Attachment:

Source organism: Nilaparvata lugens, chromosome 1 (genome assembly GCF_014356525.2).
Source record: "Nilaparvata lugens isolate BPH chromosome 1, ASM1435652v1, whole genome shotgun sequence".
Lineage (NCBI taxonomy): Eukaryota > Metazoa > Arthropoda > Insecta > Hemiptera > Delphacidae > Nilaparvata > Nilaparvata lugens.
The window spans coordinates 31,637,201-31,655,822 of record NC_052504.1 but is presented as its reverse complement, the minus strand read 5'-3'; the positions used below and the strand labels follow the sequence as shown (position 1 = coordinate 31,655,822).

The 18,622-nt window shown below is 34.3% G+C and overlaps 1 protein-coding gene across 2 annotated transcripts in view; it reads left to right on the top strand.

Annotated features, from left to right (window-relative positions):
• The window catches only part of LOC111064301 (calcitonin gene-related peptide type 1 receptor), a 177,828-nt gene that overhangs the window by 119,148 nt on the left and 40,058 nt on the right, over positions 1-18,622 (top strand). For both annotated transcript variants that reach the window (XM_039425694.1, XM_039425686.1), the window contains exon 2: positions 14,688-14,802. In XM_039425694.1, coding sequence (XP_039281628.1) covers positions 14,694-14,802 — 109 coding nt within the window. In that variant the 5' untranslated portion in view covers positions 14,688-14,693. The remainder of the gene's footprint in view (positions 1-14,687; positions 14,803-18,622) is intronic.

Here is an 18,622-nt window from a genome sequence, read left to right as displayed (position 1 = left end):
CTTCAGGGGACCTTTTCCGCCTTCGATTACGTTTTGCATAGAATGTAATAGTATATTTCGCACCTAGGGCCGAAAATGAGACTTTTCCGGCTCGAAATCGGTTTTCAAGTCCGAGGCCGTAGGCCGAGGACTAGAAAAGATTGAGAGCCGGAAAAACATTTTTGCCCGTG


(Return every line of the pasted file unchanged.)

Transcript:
Source organism: Nilaparvata lugens, chromosome 1 (genome assembly GCF_014356525.2).
Source record: "Nilaparvata lugens isolate BPH chromosome 1, ASM1435652v1, whole genome shotgun sequence".
Lineage (NCBI taxonomy): Eukaryota > Metazoa > Arthropoda > Insecta > Hemiptera > Delphacidae > Nilaparvata > Nilaparvata lugens.
The window spans coordinates 31,637,201-31,655,822 of record NC_052504.1 but is presented as its reverse complement, the minus strand read 5'-3'; the positions used below and the strand labels follow the sequence as shown (position 1 = coordinate 31,655,822).

The 18,622-nt window shown below is 34.3% G+C and overlaps 1 protein-coding gene across 2 annotated transcripts in view; it reads left to right on the top strand.

Annotated features, from left to right (window-relative positions):
• The window catches only part of LOC111064301 (calcitonin gene-related peptide type 1 receptor), a 177,828-nt gene that overhangs the window by 119,148 nt on the left and 40,058 nt on the right, over positions 1-18,622 (top strand). For both annotated transcript variants that reach the window (XM_039425694.1, XM_039425686.1), the window contains exon 2: positions 14,688-14,802. In XM_039425694.1, coding sequence (XP_039281628.1) covers positions 14,694-14,802 — 109 coding nt within the window. In that variant the 5' untranslated portion in view covers positions 14,688-14,693. The remainder of the gene's footprint in view (positions 1-14,687; positions 14,803-18,622) is intronic.

Here is an 18,622-nt window from a genome sequence, read left to right as displayed (position 1 = left end):
CTTCAGGGGACCTTTTCCGCCTTCGATTACGTTTTGCATAGAATGTAATAGTATATTTCGCACCTAGGGCCGAAAATGAGACTTTTCCGGCTCGAAATCGGTTTTCAAGTCCGAGGCCGTAGGCCGAGGACTAGAAAAGATTGAGAGCCGGAAAAACATTTTTGCCCGTG